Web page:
Valentine’s Day is right around the corner, so I thought I would give you the recipe for a sinful treat to make for your sweetie (or for yourself, to celebrate your awesome singleness).  It is a rich, warm, gooey, chocolatey Lava Cake flavoured with espresso.  I must have made this recipe close to a hundred times and it still makes everyone, “oh and ah.” 

As a trained pastry chef I have to admit I am almost embarrassed to be offering this recipe.  This once king of fine-dining desserts now gets snickers from chefs and foodies when it appears on a menu.  It is now so common place it is seen as showing little creativity or technique from the kitchen.  I will give you a little history of the rise and fall of Lava Cakes, but if you just want to get baking, skip straight to the recipe!

Two chef’s lay claim to inventing it.  Michel Bras, a celebrated chef from France debuted his chocolate coulant (runny in French) at his Michelin-starred restaurant in the early 1980’s.  Chef Bras said the cake, that took more than two years to develop, was meant to evoke the emotion of “coming home to find a mug of hot chocolate after a day of skiing.”  His cake featured frozen chocolate ganache, encased in cake batter, that would melt as it was baked.

Although Bras’ version may have been the first, the Lava Cake started making its mark in North America during the late 1980’s when it was offered by the French Chef Jean-Georges Vongerichten at his New York City restaurants.  Vongerichten claims to have invented it by accident when he was cooking 500 cupcakes from his mother’s recipe for a private party.  He failed to account for the decrease in oven temperature that would occur with that many cupcakes and accidently served under-baked cakes to the party.  It turns out the guests loved the dessert and Vongerichten’s Lava Cake was born.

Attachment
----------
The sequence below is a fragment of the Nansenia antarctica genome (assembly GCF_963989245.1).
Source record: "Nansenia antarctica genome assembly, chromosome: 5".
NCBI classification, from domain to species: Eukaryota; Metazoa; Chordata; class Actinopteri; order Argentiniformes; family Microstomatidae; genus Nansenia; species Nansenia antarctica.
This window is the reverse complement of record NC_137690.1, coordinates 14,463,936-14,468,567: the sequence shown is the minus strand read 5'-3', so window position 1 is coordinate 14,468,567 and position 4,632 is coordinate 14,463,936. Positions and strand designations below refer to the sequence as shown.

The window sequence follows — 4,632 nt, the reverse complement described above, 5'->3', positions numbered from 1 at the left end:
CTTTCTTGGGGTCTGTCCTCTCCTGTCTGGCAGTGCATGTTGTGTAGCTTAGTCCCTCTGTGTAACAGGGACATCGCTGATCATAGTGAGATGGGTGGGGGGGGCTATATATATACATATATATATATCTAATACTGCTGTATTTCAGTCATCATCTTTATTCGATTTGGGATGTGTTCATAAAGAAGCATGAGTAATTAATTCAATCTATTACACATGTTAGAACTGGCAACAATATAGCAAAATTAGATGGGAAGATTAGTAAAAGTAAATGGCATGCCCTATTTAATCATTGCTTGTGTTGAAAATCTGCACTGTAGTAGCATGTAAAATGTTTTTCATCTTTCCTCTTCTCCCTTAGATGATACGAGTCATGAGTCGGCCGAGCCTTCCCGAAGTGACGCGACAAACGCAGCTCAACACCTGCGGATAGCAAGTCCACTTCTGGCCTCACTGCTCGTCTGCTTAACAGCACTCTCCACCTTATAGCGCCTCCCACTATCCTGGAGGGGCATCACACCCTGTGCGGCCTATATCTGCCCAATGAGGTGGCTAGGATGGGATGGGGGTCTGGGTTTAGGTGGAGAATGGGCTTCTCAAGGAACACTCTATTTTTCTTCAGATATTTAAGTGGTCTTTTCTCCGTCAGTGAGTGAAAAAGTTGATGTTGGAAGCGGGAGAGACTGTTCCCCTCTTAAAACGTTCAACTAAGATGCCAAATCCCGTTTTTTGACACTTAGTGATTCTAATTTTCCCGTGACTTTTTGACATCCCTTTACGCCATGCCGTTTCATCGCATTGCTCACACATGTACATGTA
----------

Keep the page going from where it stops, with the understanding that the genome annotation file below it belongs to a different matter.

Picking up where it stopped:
In the 1990’s Lava Cakes were “the” fine dining dessert.  North Americans became obsessed with the dessert and it trickled down to more affordable dining spots.  In 1997 it appeared at reservation-only restaurants in Disney Resorts, a year later it appeared in the Chilli’s chain and now you can get a Chocolate Lava Crunch Cake from Domino’s Pizza for $2.  (For a great dramatization of the contempt for Lava Cakes today, check out the 2014 movie Chef) 

This cake follows Vongerichten’s easier method featuring the combination of melted butter and sugar with an egg-rich batter that is chilled before baking and slightly under-cooked.  The cakes need to be refrigerated for at least two hours, but will keep up to 3 days, so they can be made well in advance.  You can bake them off two at a time for three days in a row so you and your Valentine can keep that loving feeling going.  Despite the Lava Cake’s fall from fine dining grace, it is still hard to beat that first delicious bite of warm, oozing chocolate!

Dyboysia!

 

Chocolate–Espresso Lava Cakes with Espresso Whipped Cream

makes 6

DO NOT OVER BAKE!  Bake just until top is puffed & crispy and cake tester inserted comes out with thick batter attached.

DO NOT OVER BAKE!

Bake just until top is puffed & crispy and cake tester inserted comes out with thick batter attached.

65 g (½ cups)  all-purpose flour

48 g (¼ cup plus 2 tbsp)  cocoa powder

5 g (2½ tsp)  espresso powder or instant coffee

4 ml (¾ tsp)  baking powder

115 g (½ cup)  salted butter, melted

105 g (½ cup)  sugar

75 g (½ cup packed)  brown sugar

2  eggs

4 ml (¾ tsp)  vanilla extract

1 ml (1/8 tsp)  almond extract

60 g (about 6 tbsp)  coarsely chopped dark chocolate, or chocolate chips

For Espresso Whipped Cream:

240 g (1 cup) chilled whipping cream

7 g (1 tbsp)  icing sugar

2.5 ml (½ tsp) espresso powder or instant coffee

Whisk together flour, cocoa powder, teaspoons espresso powder, and baking powder in a medium bowl.  Place melted butter in large bowl; add both sugars and whisk until well blended. Whisk in eggs 1 at a time, then vanilla and almond extracts.  Whisk in dry ingredients.  Divide batter among six small ovenproof coffee cups or ramekins (about 1/3 cup in each).  Divide chopped chocolate among coffee cups, about 1 Tbsp per cup.  Gently press chocolate into batter.  Cover and refrigerate at least 2 hours and up to 3 days.

Position rack in center of oven and preheat to 350°F.  Remove plastic wrap from cups and place on a baking sheet and let stand at room temperature for 5 minutes.  Bake until cakes are puffed and crusty and tester inserted into center comes out with thick batter attached, about 20 minutes (do not over bake, cakes will continue to cook as they cool).  Cool cakes 5 minutes.  Top hot cakes with espresso whipped cream and serve.

For the espresso whipped cream:  Combine cream, powdered sugar and remaining 1 teaspoon espresso powder in medium bowl; whisk until peaks form. Chill up to 1 hour.

adapted from BonAppetit Magazine

 

Comment